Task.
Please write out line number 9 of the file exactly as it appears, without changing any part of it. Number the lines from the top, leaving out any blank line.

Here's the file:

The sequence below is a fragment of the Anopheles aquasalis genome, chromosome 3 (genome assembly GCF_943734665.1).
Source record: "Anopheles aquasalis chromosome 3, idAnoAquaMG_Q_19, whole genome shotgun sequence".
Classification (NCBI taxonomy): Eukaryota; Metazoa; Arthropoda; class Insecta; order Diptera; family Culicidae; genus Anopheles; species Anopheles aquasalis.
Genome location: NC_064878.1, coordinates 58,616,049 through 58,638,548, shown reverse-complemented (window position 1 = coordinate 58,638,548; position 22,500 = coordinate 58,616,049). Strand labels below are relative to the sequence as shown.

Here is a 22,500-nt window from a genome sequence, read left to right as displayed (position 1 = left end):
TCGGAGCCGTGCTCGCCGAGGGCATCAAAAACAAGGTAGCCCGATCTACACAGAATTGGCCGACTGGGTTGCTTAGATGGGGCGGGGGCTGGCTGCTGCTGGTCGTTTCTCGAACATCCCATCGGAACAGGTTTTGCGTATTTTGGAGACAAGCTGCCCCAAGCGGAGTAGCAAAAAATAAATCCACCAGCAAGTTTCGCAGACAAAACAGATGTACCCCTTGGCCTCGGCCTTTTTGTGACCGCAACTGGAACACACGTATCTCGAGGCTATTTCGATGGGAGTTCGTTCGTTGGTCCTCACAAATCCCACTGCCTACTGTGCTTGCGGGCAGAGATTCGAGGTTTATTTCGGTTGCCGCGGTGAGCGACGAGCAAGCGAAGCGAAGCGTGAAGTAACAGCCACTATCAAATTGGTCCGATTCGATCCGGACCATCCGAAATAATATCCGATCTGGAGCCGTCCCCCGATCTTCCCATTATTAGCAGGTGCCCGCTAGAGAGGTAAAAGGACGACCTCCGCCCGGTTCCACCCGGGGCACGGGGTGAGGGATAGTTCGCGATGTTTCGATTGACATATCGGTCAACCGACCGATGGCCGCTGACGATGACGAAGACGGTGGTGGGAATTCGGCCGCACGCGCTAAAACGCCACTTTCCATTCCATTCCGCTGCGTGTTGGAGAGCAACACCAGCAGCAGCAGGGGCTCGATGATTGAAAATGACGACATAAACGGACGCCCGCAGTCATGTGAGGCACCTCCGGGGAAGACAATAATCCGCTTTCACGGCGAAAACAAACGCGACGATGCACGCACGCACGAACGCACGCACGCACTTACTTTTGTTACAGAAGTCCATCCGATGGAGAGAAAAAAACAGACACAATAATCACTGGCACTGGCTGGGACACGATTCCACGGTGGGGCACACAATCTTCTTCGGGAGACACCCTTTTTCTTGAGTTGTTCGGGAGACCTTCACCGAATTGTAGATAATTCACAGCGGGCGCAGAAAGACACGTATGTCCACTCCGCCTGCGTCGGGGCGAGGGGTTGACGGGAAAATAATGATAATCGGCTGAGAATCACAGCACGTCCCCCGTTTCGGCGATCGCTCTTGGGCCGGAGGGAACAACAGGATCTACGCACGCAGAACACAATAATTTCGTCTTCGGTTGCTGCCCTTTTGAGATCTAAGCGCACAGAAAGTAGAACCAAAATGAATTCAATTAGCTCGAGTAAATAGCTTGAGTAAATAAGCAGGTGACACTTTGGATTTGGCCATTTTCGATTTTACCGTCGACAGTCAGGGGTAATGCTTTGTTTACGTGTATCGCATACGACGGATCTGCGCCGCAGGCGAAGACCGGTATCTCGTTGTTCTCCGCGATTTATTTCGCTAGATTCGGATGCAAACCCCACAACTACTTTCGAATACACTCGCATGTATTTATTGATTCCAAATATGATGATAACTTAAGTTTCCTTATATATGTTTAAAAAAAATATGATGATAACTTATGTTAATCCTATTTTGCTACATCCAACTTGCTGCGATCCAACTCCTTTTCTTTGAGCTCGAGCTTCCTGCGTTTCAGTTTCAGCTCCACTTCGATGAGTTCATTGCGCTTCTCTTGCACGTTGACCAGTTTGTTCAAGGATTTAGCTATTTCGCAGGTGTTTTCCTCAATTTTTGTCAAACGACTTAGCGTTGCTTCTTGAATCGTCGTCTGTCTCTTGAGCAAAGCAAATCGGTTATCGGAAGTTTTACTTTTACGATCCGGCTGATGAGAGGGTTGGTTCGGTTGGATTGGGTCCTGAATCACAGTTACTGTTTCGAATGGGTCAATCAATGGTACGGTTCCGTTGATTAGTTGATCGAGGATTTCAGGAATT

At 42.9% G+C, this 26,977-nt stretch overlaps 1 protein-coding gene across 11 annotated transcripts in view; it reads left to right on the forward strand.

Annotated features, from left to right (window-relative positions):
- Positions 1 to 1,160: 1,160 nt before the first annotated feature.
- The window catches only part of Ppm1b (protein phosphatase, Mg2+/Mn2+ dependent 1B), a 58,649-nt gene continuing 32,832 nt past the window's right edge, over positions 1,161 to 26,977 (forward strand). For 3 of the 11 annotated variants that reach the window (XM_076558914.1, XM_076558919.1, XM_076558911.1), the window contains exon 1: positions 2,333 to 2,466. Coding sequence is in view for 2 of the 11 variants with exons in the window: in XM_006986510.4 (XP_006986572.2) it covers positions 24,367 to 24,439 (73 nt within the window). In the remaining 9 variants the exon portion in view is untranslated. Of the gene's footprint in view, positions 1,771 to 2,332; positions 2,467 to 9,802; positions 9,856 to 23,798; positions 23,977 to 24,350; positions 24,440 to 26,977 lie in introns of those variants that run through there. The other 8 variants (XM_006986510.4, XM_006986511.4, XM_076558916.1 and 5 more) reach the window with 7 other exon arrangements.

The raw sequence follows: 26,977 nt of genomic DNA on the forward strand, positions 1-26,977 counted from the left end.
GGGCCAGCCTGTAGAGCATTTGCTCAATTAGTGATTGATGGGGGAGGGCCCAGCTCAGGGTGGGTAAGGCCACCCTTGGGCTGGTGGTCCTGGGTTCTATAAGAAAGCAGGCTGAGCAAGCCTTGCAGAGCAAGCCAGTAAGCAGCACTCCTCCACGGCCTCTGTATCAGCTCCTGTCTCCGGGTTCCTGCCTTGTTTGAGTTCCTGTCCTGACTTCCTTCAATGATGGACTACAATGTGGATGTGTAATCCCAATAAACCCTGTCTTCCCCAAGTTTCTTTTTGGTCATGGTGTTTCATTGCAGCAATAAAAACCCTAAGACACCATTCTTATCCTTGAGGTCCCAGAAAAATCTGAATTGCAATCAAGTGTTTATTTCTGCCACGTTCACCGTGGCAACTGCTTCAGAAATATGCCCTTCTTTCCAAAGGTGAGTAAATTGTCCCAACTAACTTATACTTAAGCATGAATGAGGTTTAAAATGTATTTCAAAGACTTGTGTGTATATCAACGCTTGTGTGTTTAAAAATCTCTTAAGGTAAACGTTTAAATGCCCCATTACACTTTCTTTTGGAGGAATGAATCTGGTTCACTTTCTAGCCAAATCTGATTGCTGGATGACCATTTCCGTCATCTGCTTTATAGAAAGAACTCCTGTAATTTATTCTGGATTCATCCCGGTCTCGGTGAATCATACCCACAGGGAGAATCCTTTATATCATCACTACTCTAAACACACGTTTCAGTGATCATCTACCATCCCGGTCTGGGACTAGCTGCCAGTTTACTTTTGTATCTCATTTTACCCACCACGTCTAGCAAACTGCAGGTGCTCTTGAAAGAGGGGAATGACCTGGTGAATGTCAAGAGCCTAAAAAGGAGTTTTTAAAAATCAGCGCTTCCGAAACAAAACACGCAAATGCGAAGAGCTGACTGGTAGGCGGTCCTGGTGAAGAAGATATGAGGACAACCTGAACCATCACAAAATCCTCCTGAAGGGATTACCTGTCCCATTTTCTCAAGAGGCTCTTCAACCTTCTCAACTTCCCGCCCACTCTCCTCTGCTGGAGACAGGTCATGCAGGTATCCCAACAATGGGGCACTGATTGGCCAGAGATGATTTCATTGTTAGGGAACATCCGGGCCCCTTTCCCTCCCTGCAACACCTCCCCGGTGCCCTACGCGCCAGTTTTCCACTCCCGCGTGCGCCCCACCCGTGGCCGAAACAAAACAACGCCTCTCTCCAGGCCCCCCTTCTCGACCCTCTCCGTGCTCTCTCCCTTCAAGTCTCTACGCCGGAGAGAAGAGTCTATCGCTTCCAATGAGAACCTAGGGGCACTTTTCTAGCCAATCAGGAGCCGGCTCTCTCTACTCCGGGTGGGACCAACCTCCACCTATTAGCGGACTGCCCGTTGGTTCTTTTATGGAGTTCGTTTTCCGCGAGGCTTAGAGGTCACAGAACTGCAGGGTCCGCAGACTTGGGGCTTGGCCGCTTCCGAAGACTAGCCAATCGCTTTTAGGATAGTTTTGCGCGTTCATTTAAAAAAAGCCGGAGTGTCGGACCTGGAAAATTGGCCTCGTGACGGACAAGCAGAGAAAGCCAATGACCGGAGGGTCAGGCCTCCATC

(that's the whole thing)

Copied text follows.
- Positions 1 to 1,160: 1,160 nt before the first annotated feature.